Progress towards the discovery of the genetic basis of every rare disease has been substantial since the advent of whole exome and whole genome sequencing, yet there remain a nontrivial number of unsolved disorders and a molecular diagnosis remains elusive for a significant number of rare disease patients. The reasons that such discovery and diagnostic efforts fail are myriad and most likely include both technical limitations and disease mechanisms that are beyond our current technological abilities. These mechanisms possibly include genomic alterations, mutations affecting gene regulation (i.e., splicing and enhancers), mosaicism, and complex inheritance. To respond to this next level of complexity and address the undiagnosed and unsolved rare diseases, IRDiRC brought together a Task Force of world experts in each of these areas.
The IRDiRC Solving the Unsolved (STU) Task Force members gathered on March 25, 2018, at the Wellcome Genome Campus Conference Centre, Hinxton, UK, to formulate approaches to tackle this challenge. The day included presentations by each expert in which they described their mechanism of interest, proposed patient presentations for which the mechanism should be considered, and described approaches available to interrogate mutations. The group identified assets and gaps that respectively propel and hold back progress in the relevant research area, and put forward suggestions of next steps to enable diagnoses of diseases caused by this underlying mechanism. Additional discussions included the role of integrated ‘omics and novel computational approaches. Finally, the STU Task Force tried to develop a decision-tree for patients that remain unsolved following clinical exome sequencing.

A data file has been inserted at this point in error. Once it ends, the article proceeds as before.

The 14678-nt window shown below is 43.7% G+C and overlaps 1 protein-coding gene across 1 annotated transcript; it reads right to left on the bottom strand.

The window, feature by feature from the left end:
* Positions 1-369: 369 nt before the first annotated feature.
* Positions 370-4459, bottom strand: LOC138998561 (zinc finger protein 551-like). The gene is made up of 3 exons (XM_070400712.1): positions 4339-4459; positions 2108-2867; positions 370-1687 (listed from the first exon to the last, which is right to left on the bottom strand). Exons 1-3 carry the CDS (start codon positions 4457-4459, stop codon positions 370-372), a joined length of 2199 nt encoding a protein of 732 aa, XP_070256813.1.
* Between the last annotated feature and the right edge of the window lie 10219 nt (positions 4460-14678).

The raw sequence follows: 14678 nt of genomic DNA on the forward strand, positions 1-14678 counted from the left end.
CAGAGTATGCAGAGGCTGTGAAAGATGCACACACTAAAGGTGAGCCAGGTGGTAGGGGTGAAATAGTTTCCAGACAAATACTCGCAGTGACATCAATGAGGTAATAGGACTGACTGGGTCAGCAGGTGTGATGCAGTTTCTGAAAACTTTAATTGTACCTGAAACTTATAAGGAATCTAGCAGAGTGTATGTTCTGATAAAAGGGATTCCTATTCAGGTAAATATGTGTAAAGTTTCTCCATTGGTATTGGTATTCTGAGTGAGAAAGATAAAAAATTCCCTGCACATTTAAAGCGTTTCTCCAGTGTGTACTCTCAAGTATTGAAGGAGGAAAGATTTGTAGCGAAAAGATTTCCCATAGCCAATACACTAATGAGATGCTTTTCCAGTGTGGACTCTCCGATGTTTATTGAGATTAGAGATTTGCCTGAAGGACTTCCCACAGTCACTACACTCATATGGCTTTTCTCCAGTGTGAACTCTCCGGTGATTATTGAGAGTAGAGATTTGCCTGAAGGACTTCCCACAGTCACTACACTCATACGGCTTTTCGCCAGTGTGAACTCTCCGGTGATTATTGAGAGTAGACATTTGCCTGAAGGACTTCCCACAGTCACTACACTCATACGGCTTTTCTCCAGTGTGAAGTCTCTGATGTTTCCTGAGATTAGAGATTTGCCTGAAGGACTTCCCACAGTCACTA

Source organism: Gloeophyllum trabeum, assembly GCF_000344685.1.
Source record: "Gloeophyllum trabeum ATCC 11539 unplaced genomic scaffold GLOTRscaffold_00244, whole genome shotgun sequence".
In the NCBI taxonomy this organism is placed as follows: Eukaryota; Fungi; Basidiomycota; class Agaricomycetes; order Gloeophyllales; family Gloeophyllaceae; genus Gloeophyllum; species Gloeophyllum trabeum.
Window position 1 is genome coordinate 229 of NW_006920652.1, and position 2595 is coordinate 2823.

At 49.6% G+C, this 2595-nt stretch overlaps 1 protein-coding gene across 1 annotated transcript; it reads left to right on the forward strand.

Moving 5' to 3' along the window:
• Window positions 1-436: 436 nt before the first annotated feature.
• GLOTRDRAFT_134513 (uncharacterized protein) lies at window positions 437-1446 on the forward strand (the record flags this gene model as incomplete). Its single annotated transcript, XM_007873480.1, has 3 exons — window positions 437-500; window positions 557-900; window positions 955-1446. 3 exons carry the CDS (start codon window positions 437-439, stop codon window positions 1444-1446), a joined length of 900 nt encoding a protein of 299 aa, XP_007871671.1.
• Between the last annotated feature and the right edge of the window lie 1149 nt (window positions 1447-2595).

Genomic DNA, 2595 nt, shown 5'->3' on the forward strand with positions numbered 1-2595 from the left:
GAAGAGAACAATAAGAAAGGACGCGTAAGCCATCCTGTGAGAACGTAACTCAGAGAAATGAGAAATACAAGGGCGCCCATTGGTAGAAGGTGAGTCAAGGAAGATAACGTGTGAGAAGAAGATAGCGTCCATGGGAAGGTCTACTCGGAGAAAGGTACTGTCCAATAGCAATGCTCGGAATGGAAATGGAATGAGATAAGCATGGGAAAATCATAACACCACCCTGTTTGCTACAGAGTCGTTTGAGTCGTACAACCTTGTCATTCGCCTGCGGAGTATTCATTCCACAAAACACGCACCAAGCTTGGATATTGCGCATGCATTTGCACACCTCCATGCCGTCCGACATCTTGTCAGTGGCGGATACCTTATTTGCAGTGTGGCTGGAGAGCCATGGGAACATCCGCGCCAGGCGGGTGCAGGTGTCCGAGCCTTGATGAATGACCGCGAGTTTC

A white paper is currently under development, which will lay out the state of play for rare disease discovery, the mechanisms explored during this workshop, and the research gaps to address by way of future funding calls. This Task Force aims to ultimately enable the timely molecular diagnosis of every patient, not just identify every disease-gene association.